Heaving-To
Do You Know the Way to the San Blas? Ta-Da-Da-Da-da-da-Ta-da-da

Mr. Bill

On one of our last trips the the ACE Hardware Store in St. Thomas, we were gifted with a small rubber duck for making a purchase over $X.00. Both of us were delighted for some reason. The clerk at the checkout counter and the nearby elderly security/greeter laughed at us, as she said, "More of the adults like the duck than the kids do."

Of course we don't need a rubber duck; we have no tub and he would easily get lost in the vast ocean, so we keep him on a safe perch down below. EW did allow him on deck for a photo opportunity today. It will be posted after we are at anchor. And of course, being the kind of people we are, we had to name the duck. For a few days we called him "Buck", a name neither of us were happy with. Once we started on this interesting part of our trip -- the 40 knot gust part with no auto-pilot -- that part -- EW suggested we change his name to "Mr. Bill", as in "Oh No! Mister Bill!"

So we did. Occasionally one or the other of us (usually EW) will pull poor Mr. Bill off his perch and shout, "Oh no, Mr. Bill!" before squashing his poor little head. It's a great stress reliever. Why do we need a stress reliever? Not because of any real discomfort, danger, or boat issues. This is definitely NOT another "Endurance Crossing" (read posts about our December passage from the Canaries to Guadalupe for that story, as well as the post written after we had recovered, entitled, "Endurance Crossing".) So we are "stressed" by boat bruises, spilling a full basket of fresh ground coffee, getting sprayed by large waves, and realizing that the motion of the boat definitely makes working on certain boat projects interesting, if not impossible. We have been hove-to for 36 hours, it's tedious, and we can only hope that the weather will abate tomorrow so that we an once again sail.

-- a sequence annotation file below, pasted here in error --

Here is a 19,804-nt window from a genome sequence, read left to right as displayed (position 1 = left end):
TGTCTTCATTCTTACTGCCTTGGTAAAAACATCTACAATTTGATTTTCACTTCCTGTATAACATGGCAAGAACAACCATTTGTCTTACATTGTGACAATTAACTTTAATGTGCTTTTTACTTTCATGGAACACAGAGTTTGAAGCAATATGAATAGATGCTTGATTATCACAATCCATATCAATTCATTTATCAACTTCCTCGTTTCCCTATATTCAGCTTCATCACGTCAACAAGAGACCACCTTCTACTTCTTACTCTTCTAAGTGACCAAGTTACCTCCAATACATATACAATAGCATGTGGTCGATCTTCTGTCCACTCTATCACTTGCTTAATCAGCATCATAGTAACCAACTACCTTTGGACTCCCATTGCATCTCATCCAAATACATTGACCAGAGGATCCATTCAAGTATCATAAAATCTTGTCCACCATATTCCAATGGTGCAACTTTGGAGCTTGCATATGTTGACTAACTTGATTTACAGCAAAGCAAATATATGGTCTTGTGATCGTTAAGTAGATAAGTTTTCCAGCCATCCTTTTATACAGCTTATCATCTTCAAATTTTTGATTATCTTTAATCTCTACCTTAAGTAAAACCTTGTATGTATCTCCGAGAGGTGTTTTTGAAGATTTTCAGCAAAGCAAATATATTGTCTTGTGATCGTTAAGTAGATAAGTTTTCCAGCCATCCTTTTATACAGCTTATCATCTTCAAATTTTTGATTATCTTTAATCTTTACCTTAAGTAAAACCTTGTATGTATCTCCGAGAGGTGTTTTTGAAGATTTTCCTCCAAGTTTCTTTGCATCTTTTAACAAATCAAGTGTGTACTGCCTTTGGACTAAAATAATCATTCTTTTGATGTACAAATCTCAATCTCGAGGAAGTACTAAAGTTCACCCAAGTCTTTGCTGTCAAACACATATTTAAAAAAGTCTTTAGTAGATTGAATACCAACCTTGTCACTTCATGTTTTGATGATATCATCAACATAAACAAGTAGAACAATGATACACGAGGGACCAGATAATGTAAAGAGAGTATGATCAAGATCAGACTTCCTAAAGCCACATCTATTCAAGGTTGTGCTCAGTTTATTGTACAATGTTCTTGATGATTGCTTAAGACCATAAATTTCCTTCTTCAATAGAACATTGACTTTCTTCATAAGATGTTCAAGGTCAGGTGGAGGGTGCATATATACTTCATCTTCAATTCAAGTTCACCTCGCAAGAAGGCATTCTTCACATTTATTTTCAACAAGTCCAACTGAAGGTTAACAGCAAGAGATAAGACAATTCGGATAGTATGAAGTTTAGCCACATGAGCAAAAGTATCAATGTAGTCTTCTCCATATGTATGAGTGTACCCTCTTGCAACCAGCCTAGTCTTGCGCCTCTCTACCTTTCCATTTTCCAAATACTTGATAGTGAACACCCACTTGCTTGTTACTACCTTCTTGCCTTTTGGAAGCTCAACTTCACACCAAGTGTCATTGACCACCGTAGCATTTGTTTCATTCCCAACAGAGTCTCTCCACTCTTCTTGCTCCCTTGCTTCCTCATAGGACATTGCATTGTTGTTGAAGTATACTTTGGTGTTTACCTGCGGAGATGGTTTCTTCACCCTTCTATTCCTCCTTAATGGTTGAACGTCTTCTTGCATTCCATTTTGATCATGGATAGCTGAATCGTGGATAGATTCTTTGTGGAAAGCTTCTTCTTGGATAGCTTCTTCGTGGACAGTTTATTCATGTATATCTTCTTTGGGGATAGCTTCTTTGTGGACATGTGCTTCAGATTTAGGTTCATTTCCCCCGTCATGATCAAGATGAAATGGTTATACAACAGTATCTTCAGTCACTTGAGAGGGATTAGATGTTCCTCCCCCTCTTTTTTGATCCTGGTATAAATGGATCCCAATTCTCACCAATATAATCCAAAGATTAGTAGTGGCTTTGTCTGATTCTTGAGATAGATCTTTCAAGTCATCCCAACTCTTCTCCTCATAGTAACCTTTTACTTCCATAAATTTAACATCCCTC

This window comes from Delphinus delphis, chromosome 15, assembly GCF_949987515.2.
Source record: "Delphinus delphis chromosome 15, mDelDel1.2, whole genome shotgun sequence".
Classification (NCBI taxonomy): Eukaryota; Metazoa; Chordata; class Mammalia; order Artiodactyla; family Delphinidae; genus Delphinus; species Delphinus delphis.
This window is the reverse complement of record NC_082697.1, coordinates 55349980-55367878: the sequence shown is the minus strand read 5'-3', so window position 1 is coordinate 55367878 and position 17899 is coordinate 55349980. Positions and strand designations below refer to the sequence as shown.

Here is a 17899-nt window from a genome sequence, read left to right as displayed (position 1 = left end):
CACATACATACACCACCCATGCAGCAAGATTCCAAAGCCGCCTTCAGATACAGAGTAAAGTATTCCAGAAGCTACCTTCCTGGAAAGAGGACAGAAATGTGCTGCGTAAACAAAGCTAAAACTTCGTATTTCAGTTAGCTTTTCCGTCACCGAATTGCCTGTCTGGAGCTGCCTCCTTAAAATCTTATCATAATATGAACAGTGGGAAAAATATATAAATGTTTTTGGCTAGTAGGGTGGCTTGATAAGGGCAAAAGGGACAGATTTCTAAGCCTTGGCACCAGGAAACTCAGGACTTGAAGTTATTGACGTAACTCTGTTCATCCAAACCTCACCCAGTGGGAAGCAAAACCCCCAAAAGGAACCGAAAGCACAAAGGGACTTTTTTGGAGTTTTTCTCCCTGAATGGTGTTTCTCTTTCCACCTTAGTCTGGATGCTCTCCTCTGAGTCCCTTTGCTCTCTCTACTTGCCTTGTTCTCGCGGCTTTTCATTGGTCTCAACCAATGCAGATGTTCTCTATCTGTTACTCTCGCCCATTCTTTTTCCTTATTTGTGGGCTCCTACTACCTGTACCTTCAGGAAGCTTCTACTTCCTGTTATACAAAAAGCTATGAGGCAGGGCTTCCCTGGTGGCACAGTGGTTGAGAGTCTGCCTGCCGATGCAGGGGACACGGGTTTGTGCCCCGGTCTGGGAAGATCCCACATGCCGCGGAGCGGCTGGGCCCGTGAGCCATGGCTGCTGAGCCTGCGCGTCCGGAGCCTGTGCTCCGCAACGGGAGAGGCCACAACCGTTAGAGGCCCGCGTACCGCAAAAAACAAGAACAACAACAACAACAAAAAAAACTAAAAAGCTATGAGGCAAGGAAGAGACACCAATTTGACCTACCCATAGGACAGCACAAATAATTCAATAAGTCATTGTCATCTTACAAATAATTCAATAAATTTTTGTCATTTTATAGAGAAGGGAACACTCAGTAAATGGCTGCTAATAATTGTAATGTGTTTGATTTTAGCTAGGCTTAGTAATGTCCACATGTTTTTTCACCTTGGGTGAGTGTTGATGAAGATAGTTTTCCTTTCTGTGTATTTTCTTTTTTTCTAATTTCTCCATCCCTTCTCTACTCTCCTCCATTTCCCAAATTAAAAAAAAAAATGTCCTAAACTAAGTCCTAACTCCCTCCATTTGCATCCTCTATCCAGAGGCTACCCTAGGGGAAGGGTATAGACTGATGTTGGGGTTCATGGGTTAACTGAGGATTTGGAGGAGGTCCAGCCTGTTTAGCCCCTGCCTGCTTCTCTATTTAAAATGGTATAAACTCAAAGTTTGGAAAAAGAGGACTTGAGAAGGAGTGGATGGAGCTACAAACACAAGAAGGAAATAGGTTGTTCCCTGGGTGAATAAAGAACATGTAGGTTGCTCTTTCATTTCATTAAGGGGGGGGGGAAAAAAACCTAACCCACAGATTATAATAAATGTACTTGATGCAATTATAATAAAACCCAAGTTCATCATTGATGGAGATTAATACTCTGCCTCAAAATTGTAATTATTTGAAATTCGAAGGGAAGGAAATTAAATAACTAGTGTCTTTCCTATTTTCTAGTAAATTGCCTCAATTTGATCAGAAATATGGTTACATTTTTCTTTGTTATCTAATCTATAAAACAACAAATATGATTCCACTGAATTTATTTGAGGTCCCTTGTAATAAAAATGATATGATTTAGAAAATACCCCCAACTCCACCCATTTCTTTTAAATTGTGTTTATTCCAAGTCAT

On the plus side, we have gotten caught up on our sleep and it's a well-needed rest; some of my boat bruises and all of the ground coffee spill can be attributed to fatigue. Mr. Bill has helped us maintain our sense of humor -- collectively and individually. It's the little things that amuse us. Yesterday I undertook a couple of house cleaning projects, sweeping and washing the sole (floor)was one necessary task I thought would be easily undertaken at sea. Not so much. I dimly remember an old cartoon of someone on a sailing ship swabbing the decks while trying to keep track of the bucket of water as it slid from port to starboard with each wave. It was like that. Only in my case my sweat soaked knees also slid along the sole, not exactly in time with the bucket. It became swab the sole, slide to port, grab the bucket. "Oh no, Mr. Bill!" Smash!

My parents would be appalled by some of my sailor swear words, and I'm thinking it may be time to clean up my act a bit. Do you think "Oh no, Mr. Bill!" would be a good substitute? It's sort of like those cockney rhymes. (Think about it. Some of you will understand that one.)

It's 1420 on June 16th. We are located at 15.06.71 North and 73.38.82 West. Our course is 311, and we are moving at 1.7 knots.

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